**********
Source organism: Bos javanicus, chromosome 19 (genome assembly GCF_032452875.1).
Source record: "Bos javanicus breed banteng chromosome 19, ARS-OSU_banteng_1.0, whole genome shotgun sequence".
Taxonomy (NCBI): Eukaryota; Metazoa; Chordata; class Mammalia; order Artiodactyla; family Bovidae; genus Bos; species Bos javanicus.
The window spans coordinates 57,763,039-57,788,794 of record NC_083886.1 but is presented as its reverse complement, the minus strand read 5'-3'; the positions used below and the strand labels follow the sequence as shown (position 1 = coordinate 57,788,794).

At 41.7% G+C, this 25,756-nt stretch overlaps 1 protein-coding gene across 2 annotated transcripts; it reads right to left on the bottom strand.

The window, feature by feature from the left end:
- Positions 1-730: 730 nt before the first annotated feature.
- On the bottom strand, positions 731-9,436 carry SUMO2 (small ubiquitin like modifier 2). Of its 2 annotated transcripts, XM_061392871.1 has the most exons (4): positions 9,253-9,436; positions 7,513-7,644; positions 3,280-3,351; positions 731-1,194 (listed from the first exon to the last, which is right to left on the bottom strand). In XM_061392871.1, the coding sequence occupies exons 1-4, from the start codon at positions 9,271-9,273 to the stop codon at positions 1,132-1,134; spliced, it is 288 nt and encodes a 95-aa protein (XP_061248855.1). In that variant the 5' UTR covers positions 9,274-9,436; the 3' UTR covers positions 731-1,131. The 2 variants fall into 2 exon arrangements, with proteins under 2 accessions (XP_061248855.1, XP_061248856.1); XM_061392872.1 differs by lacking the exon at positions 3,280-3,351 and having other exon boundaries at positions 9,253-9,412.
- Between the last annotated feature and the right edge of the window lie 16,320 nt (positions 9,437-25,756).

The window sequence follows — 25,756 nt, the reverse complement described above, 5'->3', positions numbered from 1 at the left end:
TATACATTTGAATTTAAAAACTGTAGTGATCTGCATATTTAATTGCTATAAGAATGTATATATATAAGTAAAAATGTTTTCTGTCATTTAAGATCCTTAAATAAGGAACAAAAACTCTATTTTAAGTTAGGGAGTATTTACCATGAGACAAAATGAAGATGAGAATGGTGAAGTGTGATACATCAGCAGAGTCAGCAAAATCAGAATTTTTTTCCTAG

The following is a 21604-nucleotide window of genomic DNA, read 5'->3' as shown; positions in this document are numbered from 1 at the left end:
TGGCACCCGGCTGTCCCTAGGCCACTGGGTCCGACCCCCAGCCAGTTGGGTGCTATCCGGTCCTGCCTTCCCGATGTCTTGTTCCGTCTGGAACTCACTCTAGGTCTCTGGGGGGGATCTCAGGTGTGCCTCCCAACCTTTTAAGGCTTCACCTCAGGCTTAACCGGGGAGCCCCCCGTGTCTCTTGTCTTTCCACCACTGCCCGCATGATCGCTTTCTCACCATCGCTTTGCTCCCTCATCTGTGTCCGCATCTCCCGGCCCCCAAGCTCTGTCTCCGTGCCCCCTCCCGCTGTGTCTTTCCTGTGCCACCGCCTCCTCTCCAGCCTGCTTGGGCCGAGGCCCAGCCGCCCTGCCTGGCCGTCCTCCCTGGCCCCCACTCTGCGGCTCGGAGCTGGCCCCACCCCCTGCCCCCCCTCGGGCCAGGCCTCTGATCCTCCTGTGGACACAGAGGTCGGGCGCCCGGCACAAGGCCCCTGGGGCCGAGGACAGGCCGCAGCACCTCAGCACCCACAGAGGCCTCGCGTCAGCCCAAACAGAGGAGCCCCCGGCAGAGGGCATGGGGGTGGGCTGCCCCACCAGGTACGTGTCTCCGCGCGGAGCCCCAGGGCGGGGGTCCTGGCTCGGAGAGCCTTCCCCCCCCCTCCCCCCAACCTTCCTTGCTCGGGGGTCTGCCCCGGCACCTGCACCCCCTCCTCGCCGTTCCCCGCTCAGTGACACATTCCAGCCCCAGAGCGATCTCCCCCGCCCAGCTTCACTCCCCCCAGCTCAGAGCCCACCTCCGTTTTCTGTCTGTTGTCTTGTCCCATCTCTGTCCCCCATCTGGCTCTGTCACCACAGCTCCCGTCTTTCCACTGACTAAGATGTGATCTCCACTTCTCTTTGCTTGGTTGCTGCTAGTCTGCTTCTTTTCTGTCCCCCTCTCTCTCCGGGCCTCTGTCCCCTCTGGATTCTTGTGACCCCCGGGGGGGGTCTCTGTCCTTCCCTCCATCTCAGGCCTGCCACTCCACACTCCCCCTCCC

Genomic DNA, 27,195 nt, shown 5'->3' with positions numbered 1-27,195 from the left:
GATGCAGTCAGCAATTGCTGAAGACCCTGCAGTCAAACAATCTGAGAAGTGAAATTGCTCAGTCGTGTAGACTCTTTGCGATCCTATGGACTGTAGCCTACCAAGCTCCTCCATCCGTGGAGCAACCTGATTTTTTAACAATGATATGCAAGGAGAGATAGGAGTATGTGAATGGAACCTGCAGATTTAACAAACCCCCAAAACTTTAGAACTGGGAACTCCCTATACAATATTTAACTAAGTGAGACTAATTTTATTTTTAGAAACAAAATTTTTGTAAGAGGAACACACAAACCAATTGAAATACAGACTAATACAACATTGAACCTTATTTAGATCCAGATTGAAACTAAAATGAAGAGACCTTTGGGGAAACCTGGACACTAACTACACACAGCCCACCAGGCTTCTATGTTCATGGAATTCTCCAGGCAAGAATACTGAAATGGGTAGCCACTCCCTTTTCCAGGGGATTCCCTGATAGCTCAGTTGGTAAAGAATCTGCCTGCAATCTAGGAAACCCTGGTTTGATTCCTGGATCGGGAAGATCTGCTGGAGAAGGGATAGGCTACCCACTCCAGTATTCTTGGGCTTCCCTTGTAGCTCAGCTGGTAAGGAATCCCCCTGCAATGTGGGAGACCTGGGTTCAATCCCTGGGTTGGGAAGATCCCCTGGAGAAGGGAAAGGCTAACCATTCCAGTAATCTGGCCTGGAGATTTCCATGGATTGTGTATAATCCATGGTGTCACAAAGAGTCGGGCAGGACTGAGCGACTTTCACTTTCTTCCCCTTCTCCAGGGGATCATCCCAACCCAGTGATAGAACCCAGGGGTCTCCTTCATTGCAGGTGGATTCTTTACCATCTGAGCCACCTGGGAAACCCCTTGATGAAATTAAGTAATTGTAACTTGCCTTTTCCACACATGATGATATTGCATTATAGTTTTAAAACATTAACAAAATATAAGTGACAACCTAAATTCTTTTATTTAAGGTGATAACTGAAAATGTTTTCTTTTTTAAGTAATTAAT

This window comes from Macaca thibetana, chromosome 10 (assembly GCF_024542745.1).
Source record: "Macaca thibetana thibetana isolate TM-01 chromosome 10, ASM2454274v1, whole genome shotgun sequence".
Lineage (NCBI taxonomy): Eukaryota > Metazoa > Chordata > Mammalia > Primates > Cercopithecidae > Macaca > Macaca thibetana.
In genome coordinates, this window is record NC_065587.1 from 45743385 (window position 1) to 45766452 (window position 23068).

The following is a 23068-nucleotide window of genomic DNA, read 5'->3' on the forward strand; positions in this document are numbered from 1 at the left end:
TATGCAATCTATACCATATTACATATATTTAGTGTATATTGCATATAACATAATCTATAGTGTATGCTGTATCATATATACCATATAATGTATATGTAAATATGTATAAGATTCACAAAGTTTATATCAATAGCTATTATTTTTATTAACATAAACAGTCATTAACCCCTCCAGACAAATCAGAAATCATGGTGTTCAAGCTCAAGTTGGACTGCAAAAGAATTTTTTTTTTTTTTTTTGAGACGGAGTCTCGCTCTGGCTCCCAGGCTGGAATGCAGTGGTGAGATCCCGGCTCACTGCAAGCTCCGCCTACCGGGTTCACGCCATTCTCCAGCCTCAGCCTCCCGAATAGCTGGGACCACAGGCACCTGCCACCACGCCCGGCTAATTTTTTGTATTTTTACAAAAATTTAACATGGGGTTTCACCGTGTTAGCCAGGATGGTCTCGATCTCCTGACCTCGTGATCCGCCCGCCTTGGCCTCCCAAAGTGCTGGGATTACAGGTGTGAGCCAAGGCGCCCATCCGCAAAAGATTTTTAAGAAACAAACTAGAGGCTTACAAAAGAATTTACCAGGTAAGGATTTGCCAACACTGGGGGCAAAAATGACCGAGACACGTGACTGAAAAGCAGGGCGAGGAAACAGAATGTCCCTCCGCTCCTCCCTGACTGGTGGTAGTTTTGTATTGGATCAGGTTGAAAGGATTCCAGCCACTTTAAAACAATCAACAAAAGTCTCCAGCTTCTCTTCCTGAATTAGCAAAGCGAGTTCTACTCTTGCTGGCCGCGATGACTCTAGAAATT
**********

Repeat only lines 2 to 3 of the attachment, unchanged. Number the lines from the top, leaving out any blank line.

Source record: "Bos javanicus breed banteng chromosome 19, ARS-OSU_banteng_1.0, whole genome shotgun sequence".
Taxonomy (NCBI): Eukaryota; Metazoa; Chordata; class Mammalia; order Artiodactyla; family Bovidae; genus Bos; species Bos javanicus.